Cannibalism among phytoseiid mites

Author(s)
P Schausberger
Abstract

Cannibalism, the killing and consumption of conspecific individuals, is a common and widespread phenomenon in the animal kingdom. Cannibalism in phytoseiid mites has been known for decades but until recently reports were mainly observational and experimental data were lacking. Recently, diverse aspects of cannibalism, such as life stage-related cannibalism and preference, nutritional benefits, the role of diet specialization, species discrimination, and kin discrimination were assessed and compared within and among diverse phytoseiid species. As a result, species of the family Phytoseiidae provide a rather well studied group with respect to cannibalism at the individual level. The present review aims at summarizing and canalizing the wealth of recent experimental data on cannibalistic phytoseiid mites and seeks to emphasize and discuss the behavioral and ecological significance of cannibalism. In an ideal case, it will stimulate studies on topics related to cannibalism that are currently underrepresented such as the consequences of cannibalism for population dynamics and species composition in a given habitat. Partitioned in six sections, the key determinants of cannibalism in phytoseiid mites are treated by extracting features that are common among species and, where applicable, by indicating the circumstances that minimize the costs and maximize the benefits of cannibalism.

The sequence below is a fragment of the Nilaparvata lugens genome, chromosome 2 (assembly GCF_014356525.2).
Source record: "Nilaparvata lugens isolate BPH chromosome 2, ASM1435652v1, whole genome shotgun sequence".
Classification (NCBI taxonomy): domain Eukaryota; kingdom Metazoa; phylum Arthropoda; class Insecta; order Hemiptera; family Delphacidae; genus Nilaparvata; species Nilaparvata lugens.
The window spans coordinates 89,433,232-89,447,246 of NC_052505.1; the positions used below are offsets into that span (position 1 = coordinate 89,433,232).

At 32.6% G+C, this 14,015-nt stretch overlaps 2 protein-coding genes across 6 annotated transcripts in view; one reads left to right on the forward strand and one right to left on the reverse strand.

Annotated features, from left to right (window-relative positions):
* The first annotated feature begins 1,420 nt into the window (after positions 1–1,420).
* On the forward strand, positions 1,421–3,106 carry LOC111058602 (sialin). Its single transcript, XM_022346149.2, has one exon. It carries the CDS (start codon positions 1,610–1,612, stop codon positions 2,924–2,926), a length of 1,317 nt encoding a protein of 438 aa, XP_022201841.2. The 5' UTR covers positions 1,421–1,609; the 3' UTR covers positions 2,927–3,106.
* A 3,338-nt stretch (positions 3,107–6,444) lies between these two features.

Organisation(s)
External organisation(s)
Universität für Bodenkultur Wien
Journal
Experimental & Applied Acarology
Volume
29
Pages
173-191
No. of pages
19
ISSN
0168-8162
Publication date
2003
Peer reviewed
Yes
Austrian Fields of Science 2012
106047 Animal ecology, 106051 Behavioural biology, 106054 Zoology
Keywords
Portal url
https://ucris.univie.ac.at/portal/en/publications/cannibalism-among-phytoseiid-mites(40047b03-df79-4ce0-b987-b76dd2c51e25).html